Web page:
On Thursday, March 7, 2013 the Trademark Trial and Appeal Board for U.S. Patent and Trademark Office (TTAB) heard oral arguments in a decades-old case with far reaching implications: whether the Washington Redskins' famous trademarks should be cancelled because they are offensive to Native Americans. The case has now been fully briefed and submitted for a decision. All that remains now is the court's determination: Will the Redskins franchise lose their famous trademarks?
The current challenge traces its roots to 1992 when Suzan Harjo led seven Native Americans in petitioning the TTAB to cancel trademark registrations owned by Pro-Football (aka The Washington Redskins) on the grounds that the trademarks at issue were scandalous and immoral and, accordingly, should not be permitted to be registered.
The basis for Harjo's request is well-founded in trademark law. The Trademark Act of 1946 prohibits the registration of trademarks that are immoral, scandalous, or generally offensives to a relevant segment of the population. In general, this doctrine has been interpreted to prohibit the registration of terms such as certain, more severe curse words (e.g., the "F" word) or words or phrases that are racial slurs (the "N" word).
The TTAB originally granted Harjo's petition and cancelled the Washington Redskins' trademarks because the term is considered a racial slur and offensive to Native Americans. However, on appeal the United States District Court for the District of Columbia overturned the cancellation on two grounds. First, it found that the TTAB lacked substantial evidence to find disparagement (i.e., that "Redskin" was a derogatory term for or towards Native Americans). Second, it determined that the petition was barred by laches, an equitable legal theory which prohibits a party from waiting so long to file a claim that it becomes unfair to the other party.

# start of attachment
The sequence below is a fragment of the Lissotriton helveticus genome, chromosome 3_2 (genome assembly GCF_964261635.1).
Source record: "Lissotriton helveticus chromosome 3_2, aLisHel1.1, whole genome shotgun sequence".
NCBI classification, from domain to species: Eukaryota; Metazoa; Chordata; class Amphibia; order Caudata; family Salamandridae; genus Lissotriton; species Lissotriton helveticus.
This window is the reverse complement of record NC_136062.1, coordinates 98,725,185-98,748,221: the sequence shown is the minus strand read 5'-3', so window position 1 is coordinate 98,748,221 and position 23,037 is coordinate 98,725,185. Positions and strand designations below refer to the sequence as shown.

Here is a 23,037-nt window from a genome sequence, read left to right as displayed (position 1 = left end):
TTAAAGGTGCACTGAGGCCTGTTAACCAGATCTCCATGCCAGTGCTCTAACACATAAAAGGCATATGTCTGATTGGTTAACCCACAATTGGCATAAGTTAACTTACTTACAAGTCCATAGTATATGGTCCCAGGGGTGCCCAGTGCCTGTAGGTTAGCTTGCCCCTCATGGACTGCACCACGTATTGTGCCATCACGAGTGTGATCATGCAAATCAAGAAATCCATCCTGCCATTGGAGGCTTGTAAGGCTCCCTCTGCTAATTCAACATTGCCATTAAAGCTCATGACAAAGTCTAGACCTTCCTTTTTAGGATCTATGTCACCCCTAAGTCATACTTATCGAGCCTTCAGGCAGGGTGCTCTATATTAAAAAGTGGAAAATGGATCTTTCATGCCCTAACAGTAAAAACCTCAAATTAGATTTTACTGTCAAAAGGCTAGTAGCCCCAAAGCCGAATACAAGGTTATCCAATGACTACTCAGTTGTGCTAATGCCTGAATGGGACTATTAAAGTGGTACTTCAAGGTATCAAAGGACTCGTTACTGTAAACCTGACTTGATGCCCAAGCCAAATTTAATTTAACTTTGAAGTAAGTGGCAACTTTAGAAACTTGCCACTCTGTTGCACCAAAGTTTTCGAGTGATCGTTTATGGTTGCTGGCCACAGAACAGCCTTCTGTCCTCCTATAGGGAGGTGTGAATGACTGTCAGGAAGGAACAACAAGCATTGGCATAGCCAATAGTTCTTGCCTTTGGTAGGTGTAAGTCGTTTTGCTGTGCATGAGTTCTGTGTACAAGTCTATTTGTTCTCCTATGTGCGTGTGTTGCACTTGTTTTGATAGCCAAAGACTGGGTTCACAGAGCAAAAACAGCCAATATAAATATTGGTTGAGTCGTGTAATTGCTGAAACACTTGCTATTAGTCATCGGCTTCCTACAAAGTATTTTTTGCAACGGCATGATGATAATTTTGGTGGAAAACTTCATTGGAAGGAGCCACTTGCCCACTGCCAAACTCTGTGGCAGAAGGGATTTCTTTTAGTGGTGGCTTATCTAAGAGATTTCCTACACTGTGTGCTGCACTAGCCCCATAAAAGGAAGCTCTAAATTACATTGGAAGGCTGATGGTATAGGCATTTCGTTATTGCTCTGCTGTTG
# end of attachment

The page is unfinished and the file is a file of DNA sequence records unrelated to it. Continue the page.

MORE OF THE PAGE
Years of appeals followed. In the end, and cutting through a significant amount of legalese, the case was ultimately decided on the issue of laches. More specifically, that the Harjo plaintiffs had waited too long to enforce their alleged rights against the Washington Redskins and, as such, could no longer do so.
But the plaintiff advocate group who initiated the original case appears now to have remedied its major obstacle. Recently, relatively speaking in terms of the duration of this entire fight, another case by Native Americans with younger listed plaintiffs was filed. Having carefully considered why the initial case was decided against them these new plaintiffs have seemingly addressed and should get past the issue of laches that ultimately was the deciding factor in the original case.
As such, the case of Blackhorse v. Pro-Football has now been fully briefed, orally argued, and submitted to the TTAB for a decision. If history is any judge it would appear that Native Americans are poised to win this most recent battle cancelling the Washington Redskins' famous trademarks. What would likely occur when this happens would be years of appeals to delay the impact of the ruling. Will the Washington Redskins continue to circle the wagons around a brand that is, in many people's opinions, a racial slur? Only time will tell.
The writing is clearly on the wall and as they face the likely cancellation of their trademarks look for the team to rebrand and rename itself in the coming years.